Mitsubishi Delays U.S. Outlander Plug-In Due to Tight Battery Supply. Paging Elon Musk.
Mitsubishi is delaying to 2015 the U.S. arrival of its Outlander plug-in hybrid, which was planned to go on sale here next year. The reason? A critical lack of battery supply from its main supplier, Lithium Energy Japan (LEJ, a joint venture with the Korea-based GS Yuasa). Mitsubishi should have learned a thing or two from Tesla’s strong-arm tactics on this very same issue.
Elon Looks Ahead
Remember when Tesla Motors CEO Elon Musk was warning that sales of the Model S could be compromised by battery supply issues? “One of the bigger challenges for us is going to be lithium-ion cell production,” Musk said at the gala Teslive event last July. “We need a lot of batteries… Our issues right now are actually not so much demand generation as they are production related. In order for production to grow, we have to have the whole supply chain move in cadence.”
In Tesla’s case, each car uses 7,000 cells, and Musk pointed out that, when (or if) its low-cost Model E is in production and car sales total 500,000 a year, the company’s demand could “exceed the entire laptop industry by a decent margin.” In October he also said, none too subtly, that he was talking to other battery suppliers (evidently including Samsung) to supplement the supply.
A Big Battery Commitment
I asked Panasonic about Musk’s comments at the time, and the company responded with a strong statement. Panasonic was “committed to supplying and supporting Tesla business with the goal of providing 300 million battery cells by next year,” said battery executive Jeff Howell.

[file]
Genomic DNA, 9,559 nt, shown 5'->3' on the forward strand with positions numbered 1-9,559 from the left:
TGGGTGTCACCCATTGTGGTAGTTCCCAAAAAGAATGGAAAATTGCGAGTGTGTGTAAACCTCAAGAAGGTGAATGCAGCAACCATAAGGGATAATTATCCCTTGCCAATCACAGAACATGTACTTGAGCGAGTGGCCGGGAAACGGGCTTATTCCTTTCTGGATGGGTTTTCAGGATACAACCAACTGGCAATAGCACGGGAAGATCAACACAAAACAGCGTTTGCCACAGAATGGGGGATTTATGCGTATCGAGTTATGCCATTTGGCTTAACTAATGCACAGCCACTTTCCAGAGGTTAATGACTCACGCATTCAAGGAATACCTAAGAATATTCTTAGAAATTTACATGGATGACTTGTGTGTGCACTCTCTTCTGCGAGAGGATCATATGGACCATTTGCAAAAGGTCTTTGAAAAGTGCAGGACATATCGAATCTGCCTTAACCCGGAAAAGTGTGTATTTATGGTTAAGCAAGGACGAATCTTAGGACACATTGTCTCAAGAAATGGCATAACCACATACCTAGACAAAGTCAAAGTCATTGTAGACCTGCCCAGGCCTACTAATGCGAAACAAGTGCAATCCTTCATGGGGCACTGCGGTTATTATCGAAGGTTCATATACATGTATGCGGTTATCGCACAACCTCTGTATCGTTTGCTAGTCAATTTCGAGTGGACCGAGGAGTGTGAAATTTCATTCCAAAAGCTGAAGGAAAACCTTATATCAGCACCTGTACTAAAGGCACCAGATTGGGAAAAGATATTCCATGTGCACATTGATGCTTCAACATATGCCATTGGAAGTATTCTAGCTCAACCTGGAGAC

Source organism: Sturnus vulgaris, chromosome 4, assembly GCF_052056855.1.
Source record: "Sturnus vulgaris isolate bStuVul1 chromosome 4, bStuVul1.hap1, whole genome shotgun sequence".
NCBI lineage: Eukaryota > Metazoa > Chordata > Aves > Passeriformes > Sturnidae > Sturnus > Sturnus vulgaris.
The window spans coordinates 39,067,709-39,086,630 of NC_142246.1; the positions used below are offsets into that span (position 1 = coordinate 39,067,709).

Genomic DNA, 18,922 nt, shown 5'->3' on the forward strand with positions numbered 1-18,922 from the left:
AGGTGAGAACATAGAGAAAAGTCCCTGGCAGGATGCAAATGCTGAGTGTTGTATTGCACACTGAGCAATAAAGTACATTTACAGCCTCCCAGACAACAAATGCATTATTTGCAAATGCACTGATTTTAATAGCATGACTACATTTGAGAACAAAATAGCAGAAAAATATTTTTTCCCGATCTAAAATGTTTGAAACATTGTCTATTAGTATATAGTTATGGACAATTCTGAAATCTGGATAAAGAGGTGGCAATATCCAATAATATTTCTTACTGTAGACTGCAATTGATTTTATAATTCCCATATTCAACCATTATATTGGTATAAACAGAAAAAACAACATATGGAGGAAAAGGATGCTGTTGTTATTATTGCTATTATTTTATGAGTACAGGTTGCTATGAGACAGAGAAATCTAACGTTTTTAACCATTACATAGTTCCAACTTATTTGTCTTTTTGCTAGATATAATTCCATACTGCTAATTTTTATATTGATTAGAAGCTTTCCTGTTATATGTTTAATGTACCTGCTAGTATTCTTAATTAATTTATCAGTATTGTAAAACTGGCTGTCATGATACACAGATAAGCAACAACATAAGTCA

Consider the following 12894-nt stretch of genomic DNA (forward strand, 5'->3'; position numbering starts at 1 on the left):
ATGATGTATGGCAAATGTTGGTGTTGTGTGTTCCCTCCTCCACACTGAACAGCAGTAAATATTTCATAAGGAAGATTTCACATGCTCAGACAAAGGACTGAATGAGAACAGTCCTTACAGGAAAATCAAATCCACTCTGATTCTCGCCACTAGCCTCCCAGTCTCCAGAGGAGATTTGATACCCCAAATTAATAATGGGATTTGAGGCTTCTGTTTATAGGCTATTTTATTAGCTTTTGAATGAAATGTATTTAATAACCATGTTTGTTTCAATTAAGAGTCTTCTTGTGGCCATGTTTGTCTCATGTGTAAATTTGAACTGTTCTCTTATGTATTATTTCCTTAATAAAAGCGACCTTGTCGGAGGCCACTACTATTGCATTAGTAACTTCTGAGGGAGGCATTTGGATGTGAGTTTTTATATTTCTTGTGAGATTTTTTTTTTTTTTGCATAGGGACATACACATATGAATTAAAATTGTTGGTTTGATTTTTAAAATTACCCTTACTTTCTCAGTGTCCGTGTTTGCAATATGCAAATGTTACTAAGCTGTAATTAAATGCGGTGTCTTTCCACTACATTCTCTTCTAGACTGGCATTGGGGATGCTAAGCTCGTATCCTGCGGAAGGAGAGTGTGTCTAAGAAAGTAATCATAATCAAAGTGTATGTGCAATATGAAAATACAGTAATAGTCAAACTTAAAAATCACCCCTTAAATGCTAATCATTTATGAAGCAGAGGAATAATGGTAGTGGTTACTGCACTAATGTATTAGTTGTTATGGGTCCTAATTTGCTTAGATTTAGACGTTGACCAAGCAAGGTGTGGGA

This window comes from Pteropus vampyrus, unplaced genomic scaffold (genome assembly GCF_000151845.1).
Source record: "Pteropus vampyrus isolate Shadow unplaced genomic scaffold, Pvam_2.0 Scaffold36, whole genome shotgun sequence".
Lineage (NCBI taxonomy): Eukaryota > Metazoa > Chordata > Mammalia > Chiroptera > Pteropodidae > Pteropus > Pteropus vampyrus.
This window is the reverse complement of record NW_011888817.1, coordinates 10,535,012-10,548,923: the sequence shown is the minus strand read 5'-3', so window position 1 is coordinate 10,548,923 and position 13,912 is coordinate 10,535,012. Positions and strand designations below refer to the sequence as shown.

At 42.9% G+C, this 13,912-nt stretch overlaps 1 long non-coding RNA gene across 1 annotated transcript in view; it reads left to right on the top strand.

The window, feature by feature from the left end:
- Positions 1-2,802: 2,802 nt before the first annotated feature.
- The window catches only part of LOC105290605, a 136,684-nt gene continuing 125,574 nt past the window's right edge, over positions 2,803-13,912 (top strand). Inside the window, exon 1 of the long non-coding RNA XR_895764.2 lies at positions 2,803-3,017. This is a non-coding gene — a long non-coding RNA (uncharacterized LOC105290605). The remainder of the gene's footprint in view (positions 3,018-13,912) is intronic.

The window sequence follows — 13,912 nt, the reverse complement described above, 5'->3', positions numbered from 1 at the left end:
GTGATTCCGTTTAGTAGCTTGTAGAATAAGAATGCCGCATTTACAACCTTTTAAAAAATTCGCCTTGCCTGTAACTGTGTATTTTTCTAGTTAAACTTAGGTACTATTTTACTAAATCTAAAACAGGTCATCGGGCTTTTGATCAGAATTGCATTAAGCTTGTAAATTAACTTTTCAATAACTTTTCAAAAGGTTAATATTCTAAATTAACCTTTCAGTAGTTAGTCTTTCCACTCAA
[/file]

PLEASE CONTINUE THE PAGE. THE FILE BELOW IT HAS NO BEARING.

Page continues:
In late October, Tesla and Panasonic announced that its earlier agreement had been updated and expanded, and the battery maker would “nearly two billion cells over the course of four years.”
Too Much Demand, Too Few Cells
GS Yuasa, meanwhile, was the supplier of the ill-fated packs in the Boeing Dreamliners, and also to electric and hybrid cars from Honda and Mitsubishi. In 2012, it opened a new Japanese factory in part intended to supply 15 million cells annually to Honda, but also to support 50,000 Mitsubishi i-MiEVs and the new Outlander plug-in. But, reports Automotive News, Mitsubishi was getting only 2,000 packs a month from LEJ. A shift of EV production to a new plant in September upped that output to 4,000 a month.
Mitsubishi now has the capacity to produce 60,000 Outlander plug-ins annually, up from 30,000 in 2013. But the cell supply is iffy enough to delay the U.S. rollout. Mitsubishi said it's open to adding more battery suppliers beyond its own joint venture. Toshiba supplies some cells for Japanese i-MiEVs now.
Growing capacity is pretty important, because the company has big electric dreams, including a revamped i-MiEV and plug-in versions of both the Outlander Sport and Pajero SUV by 2017. “Mitsubishi has not said where it will get those batteries,” Automotive News said. Maybe the company needs a Japanese version of Elon Musk riding herd on the supply chain.
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